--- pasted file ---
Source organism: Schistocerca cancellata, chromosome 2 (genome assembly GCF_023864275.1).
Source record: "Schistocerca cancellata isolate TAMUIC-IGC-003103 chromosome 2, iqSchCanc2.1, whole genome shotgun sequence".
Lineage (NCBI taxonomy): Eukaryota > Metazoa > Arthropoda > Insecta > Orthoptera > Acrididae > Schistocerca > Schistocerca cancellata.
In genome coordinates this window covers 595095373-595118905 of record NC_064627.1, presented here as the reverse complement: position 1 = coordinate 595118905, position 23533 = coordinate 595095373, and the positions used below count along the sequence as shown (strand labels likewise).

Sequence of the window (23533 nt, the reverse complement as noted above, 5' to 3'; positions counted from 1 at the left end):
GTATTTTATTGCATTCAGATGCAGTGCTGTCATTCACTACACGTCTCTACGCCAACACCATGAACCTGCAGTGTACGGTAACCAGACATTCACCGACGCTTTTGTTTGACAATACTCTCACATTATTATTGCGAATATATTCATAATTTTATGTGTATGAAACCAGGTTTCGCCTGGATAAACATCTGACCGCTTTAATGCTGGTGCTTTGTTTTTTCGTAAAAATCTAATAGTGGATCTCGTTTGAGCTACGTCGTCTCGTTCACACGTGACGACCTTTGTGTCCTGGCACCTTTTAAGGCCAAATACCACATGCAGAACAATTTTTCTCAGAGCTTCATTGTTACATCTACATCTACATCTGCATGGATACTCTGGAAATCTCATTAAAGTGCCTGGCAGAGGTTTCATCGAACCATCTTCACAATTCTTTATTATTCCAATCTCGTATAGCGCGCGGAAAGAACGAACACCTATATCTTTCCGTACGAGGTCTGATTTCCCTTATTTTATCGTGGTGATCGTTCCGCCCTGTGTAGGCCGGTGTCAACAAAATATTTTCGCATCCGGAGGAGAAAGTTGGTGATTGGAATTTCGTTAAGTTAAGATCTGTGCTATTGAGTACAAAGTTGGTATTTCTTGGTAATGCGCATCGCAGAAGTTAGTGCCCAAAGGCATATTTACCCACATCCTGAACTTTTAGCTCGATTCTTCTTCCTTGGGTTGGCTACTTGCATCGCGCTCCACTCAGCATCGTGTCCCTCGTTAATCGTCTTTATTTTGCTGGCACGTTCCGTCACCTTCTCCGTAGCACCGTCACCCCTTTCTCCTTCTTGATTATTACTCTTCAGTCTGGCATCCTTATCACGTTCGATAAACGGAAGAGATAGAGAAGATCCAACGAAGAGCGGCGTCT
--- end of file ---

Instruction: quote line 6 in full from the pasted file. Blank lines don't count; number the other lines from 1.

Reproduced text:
GTATTTTATTGCATTCAGATGCAGTGCTGTCATTCACTACACGTCTCTACGCCAACACCATGAACCTGCAGTGTACGGTAACCAGACATTCACCGACGCTTTTGTTTGACAATACTCTCACATTATTATTGCGAATATATTCATAATTTTATGTGTATGAAACCAGGTTTCGCCTGGATAAACATCTGACCGCTTTAATGCTGGTGCTTTGTTTTTTCGTAAAAATCTAATAGTGGATCTCGTTTGAGCTACGTCGTCTCGTTCACACGTGACGACCTTTGTGTCCTGGCACCTTTTAAGGCCAAATACCACATGCAGAACAATTTTTCTCAGAGCTTCATTGTTACATCTACATCTACATCTGCATGGATACTCTGGAAATCTCATTAAAGTGCCTGGCAGAGGTTTCATCGAACCATCTTCACAATTCTTTATTATTCCAATCTCGTATAGCGCGCGGAAAGAACGAACACCTATATCTTTCCGTACGAGGTCTGATTTCCCTTATTTTATCGTGGTGATCGTTCCGCCCTGTGTAGGCCGGTGTCAACAAAATATTTTCGCATCCGGAGGAGAAAGTTGGTGATTGGAATTTCGTTAAGTTAAGATCTGTGCTATTGAGTACAAAGTTGGTATTTCTTGGTAATGCGCATCGCAGAAGTTAGTGCCCAAAGGCATATTTACCCACATCCTGAACTTTTAGCTCGATTCTTCTTCCTTGGGTTGGCTACTTGCATCGCGCTCCACTCAGCATCGTGTCCCTCGTTAATCGTCTTTATTTTGCTGGCACGTTCCGTCACCTTCTCCGTAGCACCGTCACCCCTTTCTCCTTCTTGATTATTACTCTTCAGTCTGGCATCCTTATCACGTTCGATAAACGGAAGAGATAGAGAAGATCCAACGAAGAGCGGCGTCT